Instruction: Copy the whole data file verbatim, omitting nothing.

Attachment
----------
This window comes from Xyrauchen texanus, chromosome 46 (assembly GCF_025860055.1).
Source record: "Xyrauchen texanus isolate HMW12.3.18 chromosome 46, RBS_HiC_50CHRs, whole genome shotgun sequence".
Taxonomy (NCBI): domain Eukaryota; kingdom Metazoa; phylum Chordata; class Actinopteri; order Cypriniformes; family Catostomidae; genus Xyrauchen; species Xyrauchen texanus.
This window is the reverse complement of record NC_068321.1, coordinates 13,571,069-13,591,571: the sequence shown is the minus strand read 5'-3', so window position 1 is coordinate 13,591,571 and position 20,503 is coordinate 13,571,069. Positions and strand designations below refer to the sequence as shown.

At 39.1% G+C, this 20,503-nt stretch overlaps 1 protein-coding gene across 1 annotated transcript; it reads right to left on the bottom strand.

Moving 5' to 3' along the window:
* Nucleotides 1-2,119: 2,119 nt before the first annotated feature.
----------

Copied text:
This window comes from Xyrauchen texanus, chromosome 46 (assembly GCF_025860055.1).
Source record: "Xyrauchen texanus isolate HMW12.3.18 chromosome 46, RBS_HiC_50CHRs, whole genome shotgun sequence".
Taxonomy (NCBI): domain Eukaryota; kingdom Metazoa; phylum Chordata; class Actinopteri; order Cypriniformes; family Catostomidae; genus Xyrauchen; species Xyrauchen texanus.
This window is the reverse complement of record NC_068321.1, coordinates 13,571,069-13,591,571: the sequence shown is the minus strand read 5'-3', so window position 1 is coordinate 13,591,571 and position 20,503 is coordinate 13,571,069. Positions and strand designations below refer to the sequence as shown.

At 39.1% G+C, this 20,503-nt stretch overlaps 1 protein-coding gene across 1 annotated transcript; it reads right to left on the bottom strand.

Moving 5' to 3' along the window:
* Nucleotides 1-2,119: 2,119 nt before the first annotated feature.